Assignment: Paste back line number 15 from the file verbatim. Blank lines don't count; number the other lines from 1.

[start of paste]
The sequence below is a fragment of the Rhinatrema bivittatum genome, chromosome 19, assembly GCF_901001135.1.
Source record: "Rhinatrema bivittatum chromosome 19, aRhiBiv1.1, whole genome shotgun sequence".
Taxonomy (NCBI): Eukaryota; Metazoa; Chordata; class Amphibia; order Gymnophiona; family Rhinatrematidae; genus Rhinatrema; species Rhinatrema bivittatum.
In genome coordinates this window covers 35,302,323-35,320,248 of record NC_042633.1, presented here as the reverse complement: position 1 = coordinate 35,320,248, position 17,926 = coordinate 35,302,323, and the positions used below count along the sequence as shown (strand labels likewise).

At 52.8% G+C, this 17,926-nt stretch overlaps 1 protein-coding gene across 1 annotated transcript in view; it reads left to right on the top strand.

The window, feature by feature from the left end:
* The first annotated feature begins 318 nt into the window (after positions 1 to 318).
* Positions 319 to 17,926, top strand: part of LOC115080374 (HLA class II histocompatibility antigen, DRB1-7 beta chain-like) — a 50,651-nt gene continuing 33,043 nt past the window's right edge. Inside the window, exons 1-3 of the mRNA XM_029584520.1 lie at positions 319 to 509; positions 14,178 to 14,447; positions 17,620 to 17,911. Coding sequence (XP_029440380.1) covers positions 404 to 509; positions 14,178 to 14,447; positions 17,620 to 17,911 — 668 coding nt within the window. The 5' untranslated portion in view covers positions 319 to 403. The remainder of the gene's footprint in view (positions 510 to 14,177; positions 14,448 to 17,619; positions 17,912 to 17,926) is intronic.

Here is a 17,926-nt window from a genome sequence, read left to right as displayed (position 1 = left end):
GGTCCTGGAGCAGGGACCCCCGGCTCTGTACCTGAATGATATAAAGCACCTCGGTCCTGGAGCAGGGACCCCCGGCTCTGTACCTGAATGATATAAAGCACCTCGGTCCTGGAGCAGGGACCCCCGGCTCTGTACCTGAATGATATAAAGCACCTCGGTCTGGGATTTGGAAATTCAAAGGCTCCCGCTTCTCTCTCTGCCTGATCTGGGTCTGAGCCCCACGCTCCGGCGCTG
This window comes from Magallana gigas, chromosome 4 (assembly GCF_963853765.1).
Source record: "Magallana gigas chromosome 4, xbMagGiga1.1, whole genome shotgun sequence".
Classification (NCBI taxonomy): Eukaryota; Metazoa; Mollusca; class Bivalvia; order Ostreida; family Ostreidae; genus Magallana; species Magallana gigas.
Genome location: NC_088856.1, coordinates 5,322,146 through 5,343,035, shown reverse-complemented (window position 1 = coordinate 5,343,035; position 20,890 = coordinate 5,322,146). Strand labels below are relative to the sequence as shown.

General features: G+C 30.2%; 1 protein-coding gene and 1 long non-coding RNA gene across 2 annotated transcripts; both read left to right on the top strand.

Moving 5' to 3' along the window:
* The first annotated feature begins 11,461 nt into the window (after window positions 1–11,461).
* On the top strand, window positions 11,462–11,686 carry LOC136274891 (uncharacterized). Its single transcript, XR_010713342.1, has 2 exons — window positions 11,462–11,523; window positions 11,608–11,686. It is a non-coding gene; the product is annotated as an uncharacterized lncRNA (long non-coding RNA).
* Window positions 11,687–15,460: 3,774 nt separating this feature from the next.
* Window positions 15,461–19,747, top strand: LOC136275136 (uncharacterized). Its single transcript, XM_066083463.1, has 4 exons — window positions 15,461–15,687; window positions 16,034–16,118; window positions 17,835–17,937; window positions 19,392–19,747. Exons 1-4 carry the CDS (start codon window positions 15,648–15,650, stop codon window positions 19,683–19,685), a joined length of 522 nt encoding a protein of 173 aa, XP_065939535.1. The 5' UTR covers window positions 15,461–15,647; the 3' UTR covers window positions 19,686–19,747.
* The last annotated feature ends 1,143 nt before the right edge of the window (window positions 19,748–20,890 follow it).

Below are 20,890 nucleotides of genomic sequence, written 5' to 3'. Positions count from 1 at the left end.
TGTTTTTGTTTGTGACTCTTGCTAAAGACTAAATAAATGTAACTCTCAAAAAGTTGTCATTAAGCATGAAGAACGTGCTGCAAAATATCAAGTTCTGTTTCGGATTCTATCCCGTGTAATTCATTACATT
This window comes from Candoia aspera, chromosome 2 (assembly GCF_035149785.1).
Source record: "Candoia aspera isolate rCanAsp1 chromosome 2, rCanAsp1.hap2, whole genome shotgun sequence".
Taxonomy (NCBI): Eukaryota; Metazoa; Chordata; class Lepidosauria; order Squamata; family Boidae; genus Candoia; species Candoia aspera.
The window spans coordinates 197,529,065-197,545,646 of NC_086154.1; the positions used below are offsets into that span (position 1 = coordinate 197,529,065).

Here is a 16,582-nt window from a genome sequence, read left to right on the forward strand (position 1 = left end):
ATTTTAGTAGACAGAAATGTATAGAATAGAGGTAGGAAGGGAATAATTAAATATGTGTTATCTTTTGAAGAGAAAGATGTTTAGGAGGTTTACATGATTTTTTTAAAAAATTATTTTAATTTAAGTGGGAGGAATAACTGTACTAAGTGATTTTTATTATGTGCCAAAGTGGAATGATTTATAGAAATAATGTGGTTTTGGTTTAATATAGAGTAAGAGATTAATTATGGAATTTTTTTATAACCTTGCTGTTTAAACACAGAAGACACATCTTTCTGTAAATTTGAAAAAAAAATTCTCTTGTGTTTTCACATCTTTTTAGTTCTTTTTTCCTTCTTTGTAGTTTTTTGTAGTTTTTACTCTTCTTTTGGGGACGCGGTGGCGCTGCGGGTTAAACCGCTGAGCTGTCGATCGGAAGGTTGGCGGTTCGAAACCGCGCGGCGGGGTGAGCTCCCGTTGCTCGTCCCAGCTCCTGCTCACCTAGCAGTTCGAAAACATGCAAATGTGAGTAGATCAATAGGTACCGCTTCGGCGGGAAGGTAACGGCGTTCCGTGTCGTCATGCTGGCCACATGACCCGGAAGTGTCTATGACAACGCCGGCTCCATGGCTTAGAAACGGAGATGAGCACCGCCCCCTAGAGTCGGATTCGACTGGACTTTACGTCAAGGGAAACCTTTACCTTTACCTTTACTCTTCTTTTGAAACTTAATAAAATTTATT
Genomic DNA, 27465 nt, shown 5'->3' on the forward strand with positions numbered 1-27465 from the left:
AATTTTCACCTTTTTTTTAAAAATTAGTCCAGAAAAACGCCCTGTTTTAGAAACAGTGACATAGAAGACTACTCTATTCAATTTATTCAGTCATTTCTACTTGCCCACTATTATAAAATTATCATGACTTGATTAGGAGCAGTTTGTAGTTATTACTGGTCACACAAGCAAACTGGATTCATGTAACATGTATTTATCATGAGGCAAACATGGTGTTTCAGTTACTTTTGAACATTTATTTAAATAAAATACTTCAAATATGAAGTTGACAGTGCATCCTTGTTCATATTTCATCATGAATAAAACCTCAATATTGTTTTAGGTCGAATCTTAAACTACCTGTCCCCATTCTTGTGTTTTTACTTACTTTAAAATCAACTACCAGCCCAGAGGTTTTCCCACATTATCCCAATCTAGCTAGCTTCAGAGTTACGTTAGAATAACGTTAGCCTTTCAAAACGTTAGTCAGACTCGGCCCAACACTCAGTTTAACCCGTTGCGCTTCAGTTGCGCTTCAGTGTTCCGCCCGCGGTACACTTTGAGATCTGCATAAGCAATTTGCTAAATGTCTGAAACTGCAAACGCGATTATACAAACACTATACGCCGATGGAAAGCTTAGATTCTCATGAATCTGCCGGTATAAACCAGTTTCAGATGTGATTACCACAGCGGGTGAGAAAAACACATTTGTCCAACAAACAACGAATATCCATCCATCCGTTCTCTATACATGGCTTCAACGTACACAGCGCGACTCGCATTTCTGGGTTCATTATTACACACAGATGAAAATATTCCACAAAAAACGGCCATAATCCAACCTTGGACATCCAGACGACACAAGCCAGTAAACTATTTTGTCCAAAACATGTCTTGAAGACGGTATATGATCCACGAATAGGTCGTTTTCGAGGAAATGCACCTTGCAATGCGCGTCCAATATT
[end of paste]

General features: G+C 30.2%; 1 protein-coding gene and 1 long non-coding RNA gene across 2 annotated transcripts; both read left to right on the top strand.